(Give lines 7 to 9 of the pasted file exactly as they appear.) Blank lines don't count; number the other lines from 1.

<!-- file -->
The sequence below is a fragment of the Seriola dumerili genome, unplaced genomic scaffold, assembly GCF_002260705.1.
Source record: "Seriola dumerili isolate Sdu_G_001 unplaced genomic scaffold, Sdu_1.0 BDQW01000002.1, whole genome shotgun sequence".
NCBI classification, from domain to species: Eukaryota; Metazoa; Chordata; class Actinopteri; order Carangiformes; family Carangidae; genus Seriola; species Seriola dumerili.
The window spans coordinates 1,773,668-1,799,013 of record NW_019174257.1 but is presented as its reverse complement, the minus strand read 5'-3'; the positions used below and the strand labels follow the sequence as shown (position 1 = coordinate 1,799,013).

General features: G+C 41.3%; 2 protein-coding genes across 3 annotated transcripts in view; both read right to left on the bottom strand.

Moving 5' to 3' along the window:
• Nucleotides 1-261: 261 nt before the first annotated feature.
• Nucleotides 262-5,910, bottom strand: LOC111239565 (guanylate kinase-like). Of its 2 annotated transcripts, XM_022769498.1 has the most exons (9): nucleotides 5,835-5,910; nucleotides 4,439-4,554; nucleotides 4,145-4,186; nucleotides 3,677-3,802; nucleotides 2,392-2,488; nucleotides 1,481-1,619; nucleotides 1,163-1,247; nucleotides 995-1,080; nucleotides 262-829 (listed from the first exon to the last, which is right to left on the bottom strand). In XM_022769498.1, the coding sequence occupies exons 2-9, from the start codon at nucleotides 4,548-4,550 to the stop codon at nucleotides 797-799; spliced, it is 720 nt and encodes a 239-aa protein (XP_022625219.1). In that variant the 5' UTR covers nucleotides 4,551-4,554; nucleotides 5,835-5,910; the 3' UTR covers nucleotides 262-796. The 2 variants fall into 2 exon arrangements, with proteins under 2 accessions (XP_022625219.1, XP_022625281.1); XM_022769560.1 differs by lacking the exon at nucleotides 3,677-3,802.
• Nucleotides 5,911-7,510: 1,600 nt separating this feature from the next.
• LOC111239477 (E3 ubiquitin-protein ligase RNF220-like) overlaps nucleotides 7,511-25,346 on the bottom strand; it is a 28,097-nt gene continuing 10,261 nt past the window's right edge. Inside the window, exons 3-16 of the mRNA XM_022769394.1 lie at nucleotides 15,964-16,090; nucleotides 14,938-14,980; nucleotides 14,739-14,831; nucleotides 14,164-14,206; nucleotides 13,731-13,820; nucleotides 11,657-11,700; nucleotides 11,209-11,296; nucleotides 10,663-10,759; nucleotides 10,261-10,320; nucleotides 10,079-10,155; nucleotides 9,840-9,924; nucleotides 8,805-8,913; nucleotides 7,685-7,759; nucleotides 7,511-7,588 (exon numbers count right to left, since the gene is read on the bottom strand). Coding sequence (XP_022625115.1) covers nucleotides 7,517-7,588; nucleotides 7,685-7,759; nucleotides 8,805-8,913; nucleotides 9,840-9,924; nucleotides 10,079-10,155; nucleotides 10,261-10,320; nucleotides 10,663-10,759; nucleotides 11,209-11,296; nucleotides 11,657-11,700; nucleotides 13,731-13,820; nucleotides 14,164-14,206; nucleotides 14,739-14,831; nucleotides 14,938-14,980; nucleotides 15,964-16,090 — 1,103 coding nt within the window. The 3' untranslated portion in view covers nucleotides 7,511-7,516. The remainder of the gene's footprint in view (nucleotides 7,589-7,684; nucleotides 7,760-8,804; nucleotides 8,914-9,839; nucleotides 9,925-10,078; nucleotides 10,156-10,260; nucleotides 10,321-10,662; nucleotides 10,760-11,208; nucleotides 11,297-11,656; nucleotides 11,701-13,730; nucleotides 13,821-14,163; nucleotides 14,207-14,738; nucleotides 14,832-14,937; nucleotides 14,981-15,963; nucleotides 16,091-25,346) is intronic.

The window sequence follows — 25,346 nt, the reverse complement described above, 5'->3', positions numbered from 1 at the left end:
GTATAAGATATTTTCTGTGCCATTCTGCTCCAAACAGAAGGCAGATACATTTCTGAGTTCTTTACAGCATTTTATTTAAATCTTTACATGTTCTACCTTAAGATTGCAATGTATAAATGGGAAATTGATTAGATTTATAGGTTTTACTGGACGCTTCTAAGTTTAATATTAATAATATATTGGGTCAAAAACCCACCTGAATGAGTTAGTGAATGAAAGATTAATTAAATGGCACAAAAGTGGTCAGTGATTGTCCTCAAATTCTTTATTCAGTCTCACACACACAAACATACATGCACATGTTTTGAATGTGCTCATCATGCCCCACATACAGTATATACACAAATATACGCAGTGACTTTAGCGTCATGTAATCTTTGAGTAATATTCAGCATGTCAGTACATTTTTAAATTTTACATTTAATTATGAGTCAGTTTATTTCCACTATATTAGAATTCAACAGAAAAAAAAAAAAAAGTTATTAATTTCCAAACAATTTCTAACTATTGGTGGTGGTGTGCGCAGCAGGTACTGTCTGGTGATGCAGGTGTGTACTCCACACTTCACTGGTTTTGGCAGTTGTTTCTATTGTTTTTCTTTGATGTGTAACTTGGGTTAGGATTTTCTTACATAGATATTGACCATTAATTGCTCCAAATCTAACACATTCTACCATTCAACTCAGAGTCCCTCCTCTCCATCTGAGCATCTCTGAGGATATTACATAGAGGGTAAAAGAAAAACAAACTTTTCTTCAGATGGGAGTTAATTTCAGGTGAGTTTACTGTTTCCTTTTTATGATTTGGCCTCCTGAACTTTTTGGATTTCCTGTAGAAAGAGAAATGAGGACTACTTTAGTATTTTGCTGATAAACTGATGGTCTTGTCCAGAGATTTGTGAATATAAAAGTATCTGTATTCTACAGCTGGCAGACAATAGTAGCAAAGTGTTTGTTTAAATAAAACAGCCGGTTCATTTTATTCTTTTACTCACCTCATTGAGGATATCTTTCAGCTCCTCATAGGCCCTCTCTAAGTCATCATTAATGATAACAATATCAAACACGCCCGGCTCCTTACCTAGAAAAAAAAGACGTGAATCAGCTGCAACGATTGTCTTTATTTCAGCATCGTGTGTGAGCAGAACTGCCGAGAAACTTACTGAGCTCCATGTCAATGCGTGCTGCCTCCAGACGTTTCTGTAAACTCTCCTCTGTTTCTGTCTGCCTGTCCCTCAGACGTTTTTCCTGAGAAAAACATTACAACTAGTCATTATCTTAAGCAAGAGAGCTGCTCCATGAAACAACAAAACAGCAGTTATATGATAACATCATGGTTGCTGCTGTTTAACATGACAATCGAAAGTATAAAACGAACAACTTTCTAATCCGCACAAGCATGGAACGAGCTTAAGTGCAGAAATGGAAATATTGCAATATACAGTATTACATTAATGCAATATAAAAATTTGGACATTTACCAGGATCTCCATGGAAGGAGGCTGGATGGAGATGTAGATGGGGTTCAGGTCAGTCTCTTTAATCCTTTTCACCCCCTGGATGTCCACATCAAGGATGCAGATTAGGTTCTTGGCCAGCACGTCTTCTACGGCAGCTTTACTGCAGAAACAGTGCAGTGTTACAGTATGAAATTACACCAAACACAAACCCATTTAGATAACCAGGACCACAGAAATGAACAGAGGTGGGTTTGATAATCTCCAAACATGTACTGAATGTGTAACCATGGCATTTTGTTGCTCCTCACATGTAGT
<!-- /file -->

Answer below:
• Nucleotides 1-261: 261 nt before the first annotated feature.
• Nucleotides 262-5,910, bottom strand: LOC111239565 (guanylate kinase-like). Of its 2 annotated transcripts, XM_022769498.1 has the most exons (9): nucleotides 5,835-5,910; nucleotides 4,439-4,554; nucleotides 4,145-4,186; nucleotides 3,677-3,802; nucleotides 2,392-2,488; nucleotides 1,481-1,619; nucleotides 1,163-1,247; nucleotides 995-1,080; nucleotides 262-829 (listed from the first exon to the last, which is right to left on the bottom strand). In XM_022769498.1, the coding sequence occupies exons 2-9, from the start codon at nucleotides 4,548-4,550 to the stop codon at nucleotides 797-799; spliced, it is 720 nt and encodes a 239-aa protein (XP_022625219.1). In that variant the 5' UTR covers nucleotides 4,551-4,554; nucleotides 5,835-5,910; the 3' UTR covers nucleotides 262-796. The 2 variants fall into 2 exon arrangements, with proteins under 2 accessions (XP_022625219.1, XP_022625281.1); XM_022769560.1 differs by lacking the exon at nucleotides 3,677-3,802.
• Nucleotides 5,911-7,510: 1,600 nt separating this feature from the next.